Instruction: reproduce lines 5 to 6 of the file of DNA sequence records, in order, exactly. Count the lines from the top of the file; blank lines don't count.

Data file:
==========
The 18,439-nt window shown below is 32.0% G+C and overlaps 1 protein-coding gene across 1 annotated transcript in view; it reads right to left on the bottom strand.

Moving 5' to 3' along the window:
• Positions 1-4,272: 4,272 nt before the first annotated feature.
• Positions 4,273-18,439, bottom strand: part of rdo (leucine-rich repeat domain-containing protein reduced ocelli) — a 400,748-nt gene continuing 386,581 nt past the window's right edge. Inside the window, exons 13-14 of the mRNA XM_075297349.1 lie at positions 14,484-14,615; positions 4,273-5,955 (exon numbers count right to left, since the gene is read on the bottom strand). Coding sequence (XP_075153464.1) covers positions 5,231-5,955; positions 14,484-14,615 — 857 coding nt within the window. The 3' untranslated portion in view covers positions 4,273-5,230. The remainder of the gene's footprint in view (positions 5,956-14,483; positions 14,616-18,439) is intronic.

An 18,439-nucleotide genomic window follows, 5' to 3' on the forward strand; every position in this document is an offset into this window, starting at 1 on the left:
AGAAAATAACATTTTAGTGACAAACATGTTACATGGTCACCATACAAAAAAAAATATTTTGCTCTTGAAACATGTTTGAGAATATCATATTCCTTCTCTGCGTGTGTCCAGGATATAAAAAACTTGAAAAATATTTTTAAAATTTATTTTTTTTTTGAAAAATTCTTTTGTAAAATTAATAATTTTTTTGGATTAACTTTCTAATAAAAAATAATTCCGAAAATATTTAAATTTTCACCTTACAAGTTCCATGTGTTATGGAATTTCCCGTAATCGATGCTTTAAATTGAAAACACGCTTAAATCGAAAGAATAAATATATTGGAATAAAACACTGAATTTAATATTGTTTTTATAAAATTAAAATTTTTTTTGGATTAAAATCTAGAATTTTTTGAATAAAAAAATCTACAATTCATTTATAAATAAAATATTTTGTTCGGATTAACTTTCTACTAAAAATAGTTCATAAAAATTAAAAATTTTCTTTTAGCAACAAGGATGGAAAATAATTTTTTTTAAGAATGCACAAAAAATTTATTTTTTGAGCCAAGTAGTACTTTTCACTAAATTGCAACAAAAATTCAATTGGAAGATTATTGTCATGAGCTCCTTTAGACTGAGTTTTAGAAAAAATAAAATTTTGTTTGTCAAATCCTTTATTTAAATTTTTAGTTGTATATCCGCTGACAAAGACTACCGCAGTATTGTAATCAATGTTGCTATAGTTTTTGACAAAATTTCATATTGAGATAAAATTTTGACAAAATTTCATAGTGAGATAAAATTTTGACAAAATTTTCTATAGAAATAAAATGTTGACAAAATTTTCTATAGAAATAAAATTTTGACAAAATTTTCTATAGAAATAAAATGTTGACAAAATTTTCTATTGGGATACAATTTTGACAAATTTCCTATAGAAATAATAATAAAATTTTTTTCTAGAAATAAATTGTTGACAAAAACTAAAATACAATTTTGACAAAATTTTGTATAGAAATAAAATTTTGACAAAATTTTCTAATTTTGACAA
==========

An 18,439-nucleotide genomic window follows, 5' to 3' on the forward strand; every position in this document is an offset into this window, starting at 1 on the left:
AGAAAATAACATTTTAGTGACAAACATGTTACATGGTCACCATACAAAAAAAAATATTTTGCTCTTGAAACATGTTTGAGAATATCATATTCCTTCTCTGCGTGTGTCCAGGATATAAAAAACTTGAAAAATATTTTTAAAATTTATTTTTTTTTTGAAAAATTCTTTTGTAAAATTAATAATTTTTTTGGATTAACTTTCTAATAAAAAATAATTCCGAAAATATTTAAATTTTCACCTTACAAGTTCCATGTGTTATGGAATTTCCCGTAATCGATGCTTTAAATTGAAAACACGCTTAAATCGAAAGAATAAATATATTGGAATAAAACACTGAATTTAATATTGTTTTTATAAAATTAAAATTTTTTTTGGATTAAAATCTAGAATTTTTTGAATAAAAAAATCTACAATTCATTTATAAATAAAATATTTTGTTCGGATTAACTTTCTACTAAAAATAGTTCATAAAAATTAAAAATTTTCTTTTAGCAACAAGGATGGAAAATAATTTTTTTTAAGAATGCACAAAAAATTTATTTTTTGAGCCAAGTAGTACTTTTCACTAAATTGCAACAAAAATTCAATTGGAAGATTATTGTCATGAGCTCCTTTAGACTGAGTTTTAGAAAAAATAAAATTTTGTTTGTCAAATCCTTTATTTAAATTTTTAGTTGTATATCCGCTGACAAAGACTACCGCAGTATTGTAATCAATGTTGCTATAGTTTTTGACAAAATTTCATATTGAGATAAAATTTTGACAAAATTTCATAGTGAGATAAAATTTTGACAAAATTTTCTATAGAAATAAAATGTTGACAAAATTTTCTATAGAAATAAAATTTTGACAAAATTTTCTATAGAAATAAAATGTTGACAAAATTTTCTATTGGGATACAATTTTGACAAATTTCCTATAGAAATAATAATAAAATTTTTTTCTAGAAATAAATTGTTGACAAAAACTAAAATACAATTTTGACAAAATTTTGTATAGAAATAAAATTTTGACAAAATTTTCTAATTTTGACAA